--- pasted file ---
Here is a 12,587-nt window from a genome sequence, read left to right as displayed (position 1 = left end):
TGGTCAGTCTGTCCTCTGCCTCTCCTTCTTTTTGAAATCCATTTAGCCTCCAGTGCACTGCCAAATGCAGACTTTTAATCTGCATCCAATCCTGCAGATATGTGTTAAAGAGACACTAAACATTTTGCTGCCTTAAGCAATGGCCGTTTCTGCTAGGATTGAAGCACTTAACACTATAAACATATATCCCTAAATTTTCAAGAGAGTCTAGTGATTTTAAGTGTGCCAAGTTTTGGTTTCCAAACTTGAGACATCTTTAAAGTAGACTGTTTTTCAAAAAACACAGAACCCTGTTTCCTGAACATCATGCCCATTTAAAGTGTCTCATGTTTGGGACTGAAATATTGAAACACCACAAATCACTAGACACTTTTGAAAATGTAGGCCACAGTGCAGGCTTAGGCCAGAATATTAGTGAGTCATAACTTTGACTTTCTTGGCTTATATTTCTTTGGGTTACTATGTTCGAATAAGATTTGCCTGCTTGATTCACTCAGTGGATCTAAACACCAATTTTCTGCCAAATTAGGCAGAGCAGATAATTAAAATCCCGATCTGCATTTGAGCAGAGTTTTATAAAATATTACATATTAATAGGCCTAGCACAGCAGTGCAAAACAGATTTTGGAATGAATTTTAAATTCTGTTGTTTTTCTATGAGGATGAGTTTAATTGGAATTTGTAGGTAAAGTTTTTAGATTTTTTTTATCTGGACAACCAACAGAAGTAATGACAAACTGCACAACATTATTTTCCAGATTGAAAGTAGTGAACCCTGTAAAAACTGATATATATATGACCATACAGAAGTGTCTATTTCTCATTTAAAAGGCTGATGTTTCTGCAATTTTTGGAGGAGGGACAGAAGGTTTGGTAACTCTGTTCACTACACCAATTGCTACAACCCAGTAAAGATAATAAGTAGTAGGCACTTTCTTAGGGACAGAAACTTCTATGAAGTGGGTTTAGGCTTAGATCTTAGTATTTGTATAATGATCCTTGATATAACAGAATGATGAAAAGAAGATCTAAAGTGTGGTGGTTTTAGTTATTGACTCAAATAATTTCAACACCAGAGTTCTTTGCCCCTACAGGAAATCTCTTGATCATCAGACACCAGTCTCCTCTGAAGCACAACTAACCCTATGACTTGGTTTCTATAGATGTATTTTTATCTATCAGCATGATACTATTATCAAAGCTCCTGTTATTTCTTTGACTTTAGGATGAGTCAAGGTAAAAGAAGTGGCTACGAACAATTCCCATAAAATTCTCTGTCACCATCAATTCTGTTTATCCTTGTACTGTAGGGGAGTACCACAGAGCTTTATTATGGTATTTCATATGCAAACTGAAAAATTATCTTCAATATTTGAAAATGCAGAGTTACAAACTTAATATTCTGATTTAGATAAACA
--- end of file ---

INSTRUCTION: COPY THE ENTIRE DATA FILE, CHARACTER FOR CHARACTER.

Here is a 12,587-nt window from a genome sequence, read left to right as displayed (position 1 = left end):
TGGTCAGTCTGTCCTCTGCCTCTCCTTCTTTTTGAAATCCATTTAGCCTCCAGTGCACTGCCAAATGCAGACTTTTAATCTGCATCCAATCCTGCAGATATGTGTTAAAGAGACACTAAACATTTTGCTGCCTTAAGCAATGGCCGTTTCTGCTAGGATTGAAGCACTTAACACTATAAACATATATCCCTAAATTTTCAAGAGAGTCTAGTGATTTTAAGTGTGCCAAGTTTTGGTTTCCAAACTTGAGACATCTTTAAAGTAGACTGTTTTTCAAAAAACACAGAACCCTGTTTCCTGAACATCATGCCCATTTAAAGTGTCTCATGTTTGGGACTGAAATATTGAAACACCACAAATCACTAGACACTTTTGAAAATGTAGGCCACAGTGCAGGCTTAGGCCAGAATATTAGTGAGTCATAACTTTGACTTTCTTGGCTTATATTTCTTTGGGTTACTATGTTCGAATAAGATTTGCCTGCTTGATTCACTCAGTGGATCTAAACACCAATTTTCTGCCAAATTAGGCAGAGCAGATAATTAAAATCCCGATCTGCATTTGAGCAGAGTTTTATAAAATATTACATATTAATAGGCCTAGCACAGCAGTGCAAAACAGATTTTGGAATGAATTTTAAATTCTGTTGTTTTTCTATGAGGATGAGTTTAATTGGAATTTGTAGGTAAAGTTTTTAGATTTTTTTTATCTGGACAACCAACAGAAGTAATGACAAACTGCACAACATTATTTTCCAGATTGAAAGTAGTGAACCCTGTAAAAACTGATATATATATGACCATACAGAAGTGTCTATTTCTCATTTAAAAGGCTGATGTTTCTGCAATTTTTGGAGGAGGGACAGAAGGTTTGGTAACTCTGTTCACTACACCAATTGCTACAACCCAGTAAAGATAATAAGTAGTAGGCACTTTCTTAGGGACAGAAACTTCTATGAAGTGGGTTTAGGCTTAGATCTTAGTATTTGTATAATGATCCTTGATATAACAGAATGATGAAAAGAAGATCTAAAGTGTGGTGGTTTTAGTTATTGACTCAAATAATTTCAACACCAGAGTTCTTTGCCCCTACAGGAAATCTCTTGATCATCAGACACCAGTCTCCTCTGAAGCACAACTAACCCTATGACTTGGTTTCTATAGATGTATTTTTATCTATCAGCATGATACTATTATCAAAGCTCCTGTTATTTCTTTGACTTTAGGATGAGTCAAGGTAAAAGAAGTGGCTACGAACAATTCCCATAAAATTCTCTGTCACCATCAATTCTGTTTATCCTTGTACTGTAGGGGAGTACCACAGAGCTTTATTATGGTATTTCATATGCAAACTGAAAAATTATCTTCAATATTTGAAAATGCAGAGTTACAAACTTAATATTCTGATTTAGATAAACA